It’s been a while, but The College Fix recently was taken to task for daring to report on what someone had written.
Last month, The Oberlin Review’s Kayla Kim wrote about how there needs to be fewer white college students attending concerts “headlined by artists of color.”
“When there are so few resources for non-white students on campus, it can be upsetting when concerts headlined by artists of color are dominated by white students,” Kim wrote. She advised whites to “acknowledge that you are a guest walking into that [concert] space.”
Kim included a few anecdotes from some peers, including one who complained of “a white male […] just falling all over the people around us” (as if such behavior is the exclusive domain of white men). Another thought it wrong that white students had been asked to leave a different campus event.
The Fix covered the article, and covered it fairly. It was part of our “Buzz” section which essentially is the site’s news aggregator.
But last week Kim took the Review’s op-ed page again to complain about our coverage, as well as that of the Washington Examiner. In it, she said she “welcome[s] any feedback,” but added “there is a fine line between constructive criticism and using my article as bait for harassers and fuel for the outrage economy.”
She claims The Fix and the Examiner “severely distorted” her article in order to “upset and anger” our respective audiences. She also falsely states both outlets mentioned the Gibson bakery scandal which had occurred before she was even an Oberlin student. (Only the Examiner did.)
Kim has no contact info listed on any her articles, so I asked the Review’s editors-in-chief to relay our question: What about her op-ed did The Fix “severely distort”?
I received no response. Which isn’t a surprise because there was no “distortion.” It’s a very common tactic among the left to put out something provocative and then whine when people reasonably react to it. It’s also common among those who’ve received nothing but praise their entire lives, even when it’s undeserved.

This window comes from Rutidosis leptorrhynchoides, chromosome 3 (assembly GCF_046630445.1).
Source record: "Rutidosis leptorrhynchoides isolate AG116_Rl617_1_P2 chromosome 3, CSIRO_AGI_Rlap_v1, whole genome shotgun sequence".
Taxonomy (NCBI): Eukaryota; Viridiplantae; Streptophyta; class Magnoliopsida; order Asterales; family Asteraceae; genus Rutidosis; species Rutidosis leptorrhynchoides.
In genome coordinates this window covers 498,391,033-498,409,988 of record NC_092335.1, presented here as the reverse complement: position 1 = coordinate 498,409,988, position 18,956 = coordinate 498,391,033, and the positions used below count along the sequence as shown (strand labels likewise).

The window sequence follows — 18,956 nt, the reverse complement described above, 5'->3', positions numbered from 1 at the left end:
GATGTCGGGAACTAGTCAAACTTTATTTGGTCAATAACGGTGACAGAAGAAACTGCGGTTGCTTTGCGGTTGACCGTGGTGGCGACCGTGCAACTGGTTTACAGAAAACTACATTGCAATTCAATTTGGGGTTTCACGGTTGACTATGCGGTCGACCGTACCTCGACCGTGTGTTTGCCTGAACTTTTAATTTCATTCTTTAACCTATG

Earlier this year, a student at American University characterized white students that returned to campus during the COVID pandemic as an “invasive species.” She claimed this was another example of “settler colonialism” that was working to transform the “chocolate city” (i.e. black) of Washington DC.
Like Kim, the writer took the student paper a bit later to complain about the reaction to her commentary.
As former Fix editor Daniel Payne noted over three years ago, The Fix in no way condones/endorses/promotes harassment of those about whom we write. “The Fix condemns such behavior, as does every respectable news outlet,” Payne wrote. “We have zero interest in threatening or intimidating anybody for any reason, and we denounce in no uncertain terms the losers and halfwits who feel it necessary to do so.”
It is unfortunate that in the social media age, such idiocy happens all too frequently. But aside from credible threats to one’s person, guess what the best solution is: Ignore it. It’s actually pretty easy. Two years ago this column of mine ticked off a lot of people. I was called a lot of names and got thrashed on social media and on our now-defunct commenting system. Guess what I did to most of it? Ignored it.
If you’re willing to publish a provocative op-ed or article, you are not — no matter what your professors or student organizations tell you — entitled to hear zero criticism (or, as the aforementioned American U. writer whined, to not deal with an “invalidation” of your experiences). If you’re passionate enough about a topic and are willing to use racially derogatory language, be prepared to defend it.
In other words, grow up. The real world is just around the corner.
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